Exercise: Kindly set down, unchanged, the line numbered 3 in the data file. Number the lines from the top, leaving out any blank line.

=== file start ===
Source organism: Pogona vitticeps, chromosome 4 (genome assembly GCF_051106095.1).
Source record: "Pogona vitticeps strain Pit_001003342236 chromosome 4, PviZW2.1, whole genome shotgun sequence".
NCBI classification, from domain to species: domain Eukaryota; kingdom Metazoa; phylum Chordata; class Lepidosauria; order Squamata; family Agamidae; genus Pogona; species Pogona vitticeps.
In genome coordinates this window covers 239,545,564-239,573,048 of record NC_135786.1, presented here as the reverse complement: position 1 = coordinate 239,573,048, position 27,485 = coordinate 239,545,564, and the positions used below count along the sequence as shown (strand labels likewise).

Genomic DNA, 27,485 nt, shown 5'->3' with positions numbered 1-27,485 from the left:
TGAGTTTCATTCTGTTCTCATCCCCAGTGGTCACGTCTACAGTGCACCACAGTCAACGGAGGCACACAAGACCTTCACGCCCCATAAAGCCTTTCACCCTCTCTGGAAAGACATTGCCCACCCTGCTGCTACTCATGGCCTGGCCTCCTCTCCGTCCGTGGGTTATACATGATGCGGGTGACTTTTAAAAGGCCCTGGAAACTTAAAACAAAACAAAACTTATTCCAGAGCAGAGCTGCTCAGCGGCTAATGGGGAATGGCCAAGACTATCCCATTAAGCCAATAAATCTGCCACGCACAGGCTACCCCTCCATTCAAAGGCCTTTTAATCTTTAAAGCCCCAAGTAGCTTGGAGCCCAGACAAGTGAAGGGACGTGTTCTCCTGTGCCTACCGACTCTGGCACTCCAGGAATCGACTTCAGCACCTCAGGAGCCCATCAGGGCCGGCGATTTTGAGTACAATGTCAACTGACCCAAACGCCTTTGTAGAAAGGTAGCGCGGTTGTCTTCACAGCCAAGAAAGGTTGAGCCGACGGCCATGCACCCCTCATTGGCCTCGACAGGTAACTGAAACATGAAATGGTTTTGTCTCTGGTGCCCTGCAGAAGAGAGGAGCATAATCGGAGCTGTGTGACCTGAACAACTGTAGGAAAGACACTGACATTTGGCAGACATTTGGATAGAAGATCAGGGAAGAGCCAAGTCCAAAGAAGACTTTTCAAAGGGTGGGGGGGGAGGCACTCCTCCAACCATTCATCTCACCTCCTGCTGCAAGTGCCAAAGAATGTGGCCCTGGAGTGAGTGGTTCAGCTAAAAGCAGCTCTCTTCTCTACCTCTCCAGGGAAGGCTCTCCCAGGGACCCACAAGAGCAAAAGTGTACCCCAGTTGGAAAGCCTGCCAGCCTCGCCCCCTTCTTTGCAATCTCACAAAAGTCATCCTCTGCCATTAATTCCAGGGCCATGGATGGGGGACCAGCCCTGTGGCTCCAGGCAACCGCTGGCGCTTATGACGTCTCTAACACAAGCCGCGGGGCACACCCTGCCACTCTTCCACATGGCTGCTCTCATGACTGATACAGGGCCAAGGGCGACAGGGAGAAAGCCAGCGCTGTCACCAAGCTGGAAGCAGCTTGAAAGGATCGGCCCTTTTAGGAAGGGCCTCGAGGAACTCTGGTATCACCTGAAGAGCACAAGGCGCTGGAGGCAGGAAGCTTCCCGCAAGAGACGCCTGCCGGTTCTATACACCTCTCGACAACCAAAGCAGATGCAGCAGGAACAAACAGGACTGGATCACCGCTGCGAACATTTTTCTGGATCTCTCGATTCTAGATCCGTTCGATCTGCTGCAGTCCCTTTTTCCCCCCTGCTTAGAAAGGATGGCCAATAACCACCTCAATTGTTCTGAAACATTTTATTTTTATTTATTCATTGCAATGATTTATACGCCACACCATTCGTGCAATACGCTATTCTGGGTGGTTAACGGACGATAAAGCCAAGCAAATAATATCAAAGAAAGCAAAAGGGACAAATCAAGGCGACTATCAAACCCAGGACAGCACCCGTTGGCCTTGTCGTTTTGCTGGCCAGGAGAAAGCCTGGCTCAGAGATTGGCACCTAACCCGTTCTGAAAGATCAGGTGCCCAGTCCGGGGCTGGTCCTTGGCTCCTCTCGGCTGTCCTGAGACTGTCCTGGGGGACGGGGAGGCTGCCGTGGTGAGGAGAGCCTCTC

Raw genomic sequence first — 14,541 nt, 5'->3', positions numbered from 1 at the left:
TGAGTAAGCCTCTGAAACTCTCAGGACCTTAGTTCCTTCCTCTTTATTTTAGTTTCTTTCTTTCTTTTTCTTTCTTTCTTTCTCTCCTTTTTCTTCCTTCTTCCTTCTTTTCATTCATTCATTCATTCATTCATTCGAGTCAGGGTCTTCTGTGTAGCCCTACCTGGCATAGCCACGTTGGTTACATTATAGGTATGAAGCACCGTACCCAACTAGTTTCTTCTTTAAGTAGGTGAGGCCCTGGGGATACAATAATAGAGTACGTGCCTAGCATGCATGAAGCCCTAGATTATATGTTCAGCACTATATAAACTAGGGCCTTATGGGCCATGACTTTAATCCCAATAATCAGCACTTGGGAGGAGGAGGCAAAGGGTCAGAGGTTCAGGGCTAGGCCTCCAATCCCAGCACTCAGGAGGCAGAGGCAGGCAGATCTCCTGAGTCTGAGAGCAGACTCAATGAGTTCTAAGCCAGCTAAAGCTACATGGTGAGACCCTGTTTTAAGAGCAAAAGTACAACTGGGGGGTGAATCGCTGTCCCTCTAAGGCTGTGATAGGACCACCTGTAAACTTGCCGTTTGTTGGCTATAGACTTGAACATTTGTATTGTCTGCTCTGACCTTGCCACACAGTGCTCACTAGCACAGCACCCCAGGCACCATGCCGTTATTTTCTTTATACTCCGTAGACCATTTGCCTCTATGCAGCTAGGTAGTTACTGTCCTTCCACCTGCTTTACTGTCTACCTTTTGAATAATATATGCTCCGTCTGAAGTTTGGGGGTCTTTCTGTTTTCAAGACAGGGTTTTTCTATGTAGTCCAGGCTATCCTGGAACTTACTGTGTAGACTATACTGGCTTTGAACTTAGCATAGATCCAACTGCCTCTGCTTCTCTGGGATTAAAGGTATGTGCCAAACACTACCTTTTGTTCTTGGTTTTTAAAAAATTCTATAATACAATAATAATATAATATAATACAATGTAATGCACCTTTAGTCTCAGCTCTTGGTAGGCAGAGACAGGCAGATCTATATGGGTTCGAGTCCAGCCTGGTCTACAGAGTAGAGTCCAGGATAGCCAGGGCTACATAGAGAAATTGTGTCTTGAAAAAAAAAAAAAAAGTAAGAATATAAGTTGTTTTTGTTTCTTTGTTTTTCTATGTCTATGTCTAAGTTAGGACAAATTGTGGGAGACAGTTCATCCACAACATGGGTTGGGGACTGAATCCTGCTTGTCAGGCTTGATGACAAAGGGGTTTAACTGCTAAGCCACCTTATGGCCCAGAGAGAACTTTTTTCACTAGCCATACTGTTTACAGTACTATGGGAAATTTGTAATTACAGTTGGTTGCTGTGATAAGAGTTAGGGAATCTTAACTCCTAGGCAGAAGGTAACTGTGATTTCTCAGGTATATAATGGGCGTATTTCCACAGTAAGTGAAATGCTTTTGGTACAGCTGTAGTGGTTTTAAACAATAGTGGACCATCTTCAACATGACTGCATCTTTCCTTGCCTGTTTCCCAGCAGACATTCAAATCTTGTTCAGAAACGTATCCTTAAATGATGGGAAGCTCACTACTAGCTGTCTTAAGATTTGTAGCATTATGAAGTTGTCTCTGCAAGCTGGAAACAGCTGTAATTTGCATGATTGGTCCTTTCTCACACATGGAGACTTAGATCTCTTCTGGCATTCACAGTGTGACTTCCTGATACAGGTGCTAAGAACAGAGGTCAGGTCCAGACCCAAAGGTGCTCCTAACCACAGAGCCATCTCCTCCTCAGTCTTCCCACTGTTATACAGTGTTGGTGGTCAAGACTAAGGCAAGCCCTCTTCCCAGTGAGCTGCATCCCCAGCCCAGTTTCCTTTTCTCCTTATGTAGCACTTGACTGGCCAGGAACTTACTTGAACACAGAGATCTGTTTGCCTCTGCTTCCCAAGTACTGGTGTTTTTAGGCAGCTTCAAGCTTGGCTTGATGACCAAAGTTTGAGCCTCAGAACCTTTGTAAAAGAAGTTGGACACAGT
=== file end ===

NCBI classification, from domain to species: domain Eukaryota; kingdom Metazoa; phylum Chordata; class Lepidosauria; order Squamata; family Agamidae; genus Pogona; species Pogona vitticeps.